Wednesday, April 05, 2006

It's Official: Katie to CBS

The increasingly diva-ish Katie Couric announced this morning that she's leaving NBC, and her seat at Today, one of TV's most profitable shows, for CBS.

She'll become the first full-time female anchor in network evening news history.

It's debatable whether this is a good move for Couric; sure, her hours will improve, but does reading off of a TelePrompTer really play to her strengths? Or will CBS news add cooking segments to The CBS Evening News?

She even took less money to jump on the deck of the News Titanic docked across town on West 57th.

It also seems that NBC is close to signing Meredith Viera to replace Couric, a seemingly great (and $10 million a year cheaper) choice.

Geekspeak predictions? Big May ratings for Couric's farewell, and a slight initial increase for The CBS Evening News when she hops on board, but nothing spectacular. Oh, and Today won't miss a beat ratings wise, and will be infinitely more watchable.

Having met Couric several times in the past, I will say she was easily the most personable, friendly, and down to earth anchor I'd ever worked with. She even accused me of "bogarting" a bag of Sun Chips. Can't picture a Brokaw or a Rather doing that.

Still, fame has a way of changing people, so the recent reports of her divaishness aren't completely surprising.

I hope for the people of CBS that some of the old-school Katie is still in her.

Mark it down.

Lifetime Looks to Correct Desperate Error

Lifetime, who reportedly passed on Desperate Housewives when it was first shopped, will reportedly acquire repeats of the series.

Effective immedately upon finalization of the deal, the ABC blockbuster drama will re-air on the chick channel within a few days of its Sunday night airing. In addition, it will run five nights a week beginning in 2008.

Much has been made about the network's gaffe in passing on the show, but honestly- would it have been as big a hit on Lifetime? Would they have been able to get the same caliber talent? Somehow I suspect it wouldn't work as well with Delta Burke, Lisa Rinna and Meredith Baxter in the leading roles.

Sons & Daughters: The Best Comedy on TV

It really is.

This week's shows, especially the party episode, comprised one of the funniest hours on television this year.

It's a shame it continues to flounder in the ratings. S & D is truly smart television, which belongs alongside Arrested Development and Scrubs, two other shows that may not be seen again after this season.

Sportztyme!: Bonds on Bonds

Uncle Buster sounds off on ESPN's new Barry Bonds "reality" show.

First off, a couple of disclaimers.

I think Barry Bonds is guilty as hell, and a cheat of major league proportions. I hope he never hits another home run, and I don’t consider him in the same category as either Babe Ruth or Hank Aaron.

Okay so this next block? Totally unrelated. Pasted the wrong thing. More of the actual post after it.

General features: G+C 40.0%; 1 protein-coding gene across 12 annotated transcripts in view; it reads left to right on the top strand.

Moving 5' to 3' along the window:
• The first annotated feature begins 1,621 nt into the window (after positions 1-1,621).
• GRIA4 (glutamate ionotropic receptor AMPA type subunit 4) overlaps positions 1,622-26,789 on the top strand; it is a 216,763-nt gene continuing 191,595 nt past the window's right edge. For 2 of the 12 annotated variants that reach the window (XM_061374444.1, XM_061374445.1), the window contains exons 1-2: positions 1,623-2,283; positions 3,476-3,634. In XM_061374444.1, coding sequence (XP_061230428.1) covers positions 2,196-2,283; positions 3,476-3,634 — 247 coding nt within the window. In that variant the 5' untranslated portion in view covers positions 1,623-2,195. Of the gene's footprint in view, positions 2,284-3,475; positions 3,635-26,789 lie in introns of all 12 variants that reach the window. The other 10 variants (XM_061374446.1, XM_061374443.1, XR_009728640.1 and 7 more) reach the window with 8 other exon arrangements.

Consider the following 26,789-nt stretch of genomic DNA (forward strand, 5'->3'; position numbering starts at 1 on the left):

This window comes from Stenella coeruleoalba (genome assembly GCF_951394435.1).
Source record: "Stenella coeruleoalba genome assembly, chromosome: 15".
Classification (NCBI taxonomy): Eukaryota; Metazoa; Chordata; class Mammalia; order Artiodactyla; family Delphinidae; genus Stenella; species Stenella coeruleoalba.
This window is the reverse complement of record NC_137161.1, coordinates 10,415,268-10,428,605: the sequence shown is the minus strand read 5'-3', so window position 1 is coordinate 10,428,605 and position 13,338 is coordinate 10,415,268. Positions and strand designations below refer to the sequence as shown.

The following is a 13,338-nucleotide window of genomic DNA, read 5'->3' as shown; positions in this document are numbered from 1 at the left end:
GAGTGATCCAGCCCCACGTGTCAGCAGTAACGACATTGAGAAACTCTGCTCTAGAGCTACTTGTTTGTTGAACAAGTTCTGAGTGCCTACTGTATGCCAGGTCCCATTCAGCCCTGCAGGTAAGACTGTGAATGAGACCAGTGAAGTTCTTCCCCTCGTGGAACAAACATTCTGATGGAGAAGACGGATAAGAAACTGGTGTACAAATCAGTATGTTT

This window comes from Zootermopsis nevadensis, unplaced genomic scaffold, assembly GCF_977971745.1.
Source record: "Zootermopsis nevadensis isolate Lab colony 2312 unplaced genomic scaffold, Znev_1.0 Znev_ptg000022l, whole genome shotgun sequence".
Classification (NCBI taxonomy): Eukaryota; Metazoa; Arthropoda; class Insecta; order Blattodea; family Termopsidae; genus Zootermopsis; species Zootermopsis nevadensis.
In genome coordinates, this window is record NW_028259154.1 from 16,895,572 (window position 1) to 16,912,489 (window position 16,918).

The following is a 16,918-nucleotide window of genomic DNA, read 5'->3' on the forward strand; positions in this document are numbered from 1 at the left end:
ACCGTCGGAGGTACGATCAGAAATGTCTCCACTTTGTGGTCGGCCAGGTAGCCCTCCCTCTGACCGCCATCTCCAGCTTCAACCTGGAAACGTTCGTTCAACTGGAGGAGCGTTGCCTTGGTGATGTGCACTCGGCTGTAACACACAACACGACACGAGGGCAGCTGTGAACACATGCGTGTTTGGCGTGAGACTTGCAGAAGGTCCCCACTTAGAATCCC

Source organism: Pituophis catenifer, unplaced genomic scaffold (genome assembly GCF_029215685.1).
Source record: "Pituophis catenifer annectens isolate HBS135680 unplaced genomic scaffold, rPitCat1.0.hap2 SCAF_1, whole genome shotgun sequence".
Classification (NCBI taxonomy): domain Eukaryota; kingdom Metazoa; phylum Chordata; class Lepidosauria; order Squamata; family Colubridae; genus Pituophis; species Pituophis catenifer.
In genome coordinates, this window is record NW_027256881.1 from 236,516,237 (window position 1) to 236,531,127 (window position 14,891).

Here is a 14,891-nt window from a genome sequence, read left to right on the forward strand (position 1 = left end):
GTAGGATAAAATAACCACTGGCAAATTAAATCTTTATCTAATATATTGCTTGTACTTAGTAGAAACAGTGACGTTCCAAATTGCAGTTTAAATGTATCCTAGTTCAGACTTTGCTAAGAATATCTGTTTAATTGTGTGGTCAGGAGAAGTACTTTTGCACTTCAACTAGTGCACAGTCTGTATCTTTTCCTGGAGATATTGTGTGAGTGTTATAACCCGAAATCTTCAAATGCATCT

I also think it’s irresponsible and interest conflicting of ESPN to even carry this kind of program. They like to bill themselves as a sports journalism giant with their annual Emmy-winning SportsCenter, and yet they succumb to this kind of drivel just because Bonds’ name is hot right now. It would be like MSNBC doing a behind the scenes series with Bill Clinton while NBC news is covering his impeachment.

That being said, I tuned in to the series premiere of Bonds On Bonds, their exclusive personal look at the man in the center of baseball’s ongoing steroids probe. I wasn’t expecting to learn things I didn’t know or even cared about. Such were my low expectations, and this poor excuse for entertainment didn’t even come close to meeting them.

Bonds took turns both vilifying and sanctifying his late father, former Giants great Bobby Bonds. It was tough to tell where the love began and the borderline hate ended. Family relationships can be like that, so I’ll give him a pass. But he said that his father’s tough love, telling him how mediocre and undeserving he was as a young athlete helped to make him stronger. He also spoke of how hurtful and negative coverage from the media helped him in the same way. So to hear him tell it; he owes most of his success to a drunk, abusive father and a less-than adoring press.

I didn’t need to see Barry visiting his father’s grave. Some things should be too personal to share, even for a tell-all expose. It also struck of some disingenuous emotions. One moment, he’s bad-mouthing the man for his vices and temperament (while neatly ignoring his own) and the next he is lamenting how much he wishes his father was still around. Even more creepy when laying on the grass next to his headstone.

His former manager Dusty Baker comments on how Barry is just like a “big ol’ kid”, which explains why he acts like such an infant sometimes. Then, 54 minutes in, he finally breaks down with some tears of questionable authenticity. Barry is broken thinking about all the people who depend on him and have to go through the public scrutiny that he has brought upon himself. He weeps for the people who are innocent in his war of words and deeds.

There are roughly 800 players on major league rosters. Multiply that number times all the athletes that have come through the game in the 19 years that Bonds has played, and a staggering number of major leaguers have had the privilege of being in the show. A small minority of them have been questioned about using steroids and an even smaller number have made the money that Bonds has made.

To watch him cry over their supposed pain lets you know just how much of an idiot Bonds really is. They aren’t complaining when you cash your paycheck, and to current knowledge, they didn’t shove a syringe of human growth hormone and anabolic steroids into your ass, just so you could hit a ball 450 feet instead of 425 feet. So what does that make ESPN for packaging this moron as a suffering figure, and what does that make the rest of us for watching it?